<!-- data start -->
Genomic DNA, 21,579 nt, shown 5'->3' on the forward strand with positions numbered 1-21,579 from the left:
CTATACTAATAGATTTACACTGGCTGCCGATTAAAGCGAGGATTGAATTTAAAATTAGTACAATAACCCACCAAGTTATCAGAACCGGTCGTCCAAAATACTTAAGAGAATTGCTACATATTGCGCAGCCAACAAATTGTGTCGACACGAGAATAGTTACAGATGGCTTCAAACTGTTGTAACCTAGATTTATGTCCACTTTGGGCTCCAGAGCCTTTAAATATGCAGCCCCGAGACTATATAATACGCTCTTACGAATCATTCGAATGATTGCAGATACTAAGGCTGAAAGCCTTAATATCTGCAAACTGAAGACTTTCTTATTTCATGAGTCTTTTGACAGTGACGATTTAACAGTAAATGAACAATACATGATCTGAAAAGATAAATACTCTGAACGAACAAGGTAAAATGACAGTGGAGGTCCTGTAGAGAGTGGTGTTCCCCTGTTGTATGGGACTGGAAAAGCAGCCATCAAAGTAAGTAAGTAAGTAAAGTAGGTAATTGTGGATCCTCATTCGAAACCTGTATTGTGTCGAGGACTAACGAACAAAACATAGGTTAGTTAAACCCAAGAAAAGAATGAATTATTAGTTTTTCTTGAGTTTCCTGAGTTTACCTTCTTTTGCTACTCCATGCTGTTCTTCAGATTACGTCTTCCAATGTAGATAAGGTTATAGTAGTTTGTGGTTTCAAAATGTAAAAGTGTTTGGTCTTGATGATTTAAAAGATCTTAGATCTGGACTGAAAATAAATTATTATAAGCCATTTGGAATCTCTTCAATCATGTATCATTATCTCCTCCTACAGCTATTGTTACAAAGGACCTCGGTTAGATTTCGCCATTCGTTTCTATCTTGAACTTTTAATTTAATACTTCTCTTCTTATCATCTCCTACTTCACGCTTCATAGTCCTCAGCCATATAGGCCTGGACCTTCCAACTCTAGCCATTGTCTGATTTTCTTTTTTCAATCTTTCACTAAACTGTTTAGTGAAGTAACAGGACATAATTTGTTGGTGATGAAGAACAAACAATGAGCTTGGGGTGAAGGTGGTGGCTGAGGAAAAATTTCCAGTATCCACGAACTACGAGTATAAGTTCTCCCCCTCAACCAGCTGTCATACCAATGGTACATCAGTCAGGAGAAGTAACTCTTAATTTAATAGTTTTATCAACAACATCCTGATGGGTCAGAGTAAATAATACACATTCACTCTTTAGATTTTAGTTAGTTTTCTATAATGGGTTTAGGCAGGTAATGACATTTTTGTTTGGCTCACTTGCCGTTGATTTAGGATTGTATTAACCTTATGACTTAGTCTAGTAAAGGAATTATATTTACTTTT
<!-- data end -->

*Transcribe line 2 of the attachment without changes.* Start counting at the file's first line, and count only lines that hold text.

CTATACTAATAGATTTACACTGGCTGCCGATTAAAGCGAGGATTGAATTTAAAATTAGTACAATAACCCACCAAGTTATCAGAACCGGTCGTCCAAAATACTTAAGAGAATTGCTACATATTGCGCAGCCAACAAATTGTGTCGACACGAGAATAGTTACAGATGGCTTCAAACTGTTGTAACCTAGATTTATGTCCACTTTGGGCTCCAGAGCCTTTAAATATGCAGCCCCGAGACTATATAATACGCTCTTACGAATCATTCGAATGATTGCAGATACTAAGGCTGAAAGCCTTAATATCTGCAAACTGAAGACTTTCTTATTTCATGAGTCTTTTGACAGTGACGATTTAACAGTAAATGAACAATACATGATCTGAAAAGATAAATACTCTGAACGAACAAGGTAAAATGACAGTGGAGGTCCTGTAGAGAGTGGTGTTCCCCTGTTGTATGGGACTGGAAAAGCAGCCATCAAAGTAAGTAAGTAAGTAAAGTAGGTAATTGTGGATCCTCATTCGAAACCTGTATTGTGTCGAGGACTAACGAACAAAACATAGGTTAGTTAAACCCAAGAAAAGAATGAATTATTAGTTTTTCTTGAGTTTCCTGAGTTTACCTTCTTTTGCTACTCCATGCTGTTCTTCAGATTACGTCTTCCAATGTAGATAAGGTTATAGTAGTTTGTGGTTTCAAAATGTAAAAGTGTTTGGTCTTGATGATTTAAAAGATCTTAGATCTGGACTGAAAATAAATTATTATAAGCCATTTGGAATCTCTTCAATCATGTATCATTATCTCCTCCTACAGCTATTGTTACAAAGGACCTCGGTTAGATTTCGCCATTCGTTTCTATCTTGAACTTTTAATTTAATACTTCTCTTCTTATCATCTCCTACTTCACGCTTCATAGTCCTCAGCCATATAGGCCTGGACCTTCCAACTCTAGCCATTGTCTGATTTTCTTTTTTCAATCTTTCACTAAACTGTTTAGTGAAGTAACAGGACATAATTTGTTGGTGATGAAGAACAAACAATGAGCTTGGGGTGAAGGTGGTGGCTGAGGAAAAATTTCCAGTATCCACGAACTACGAGTATAAGTTCTCCCCCTCAACCAGCTGTCATACCAATGGTACATCAGTCAGGAGAAGTAACTCTTAATTTAATAGTTTTATCAACAACATCCTGATGGGTCAGAGTAAATAATACACATTCACTCTTTAGATTTTAGTTAGTTTTCTATAATGGGTTTAGGCAGGTAATGACATTTTTGTTTGGCTCACTTGCCGTTGATTTAGGATTGTATTAACCTTATGACTTAGTCTAGTAAAGGAATTATATTTACTTTT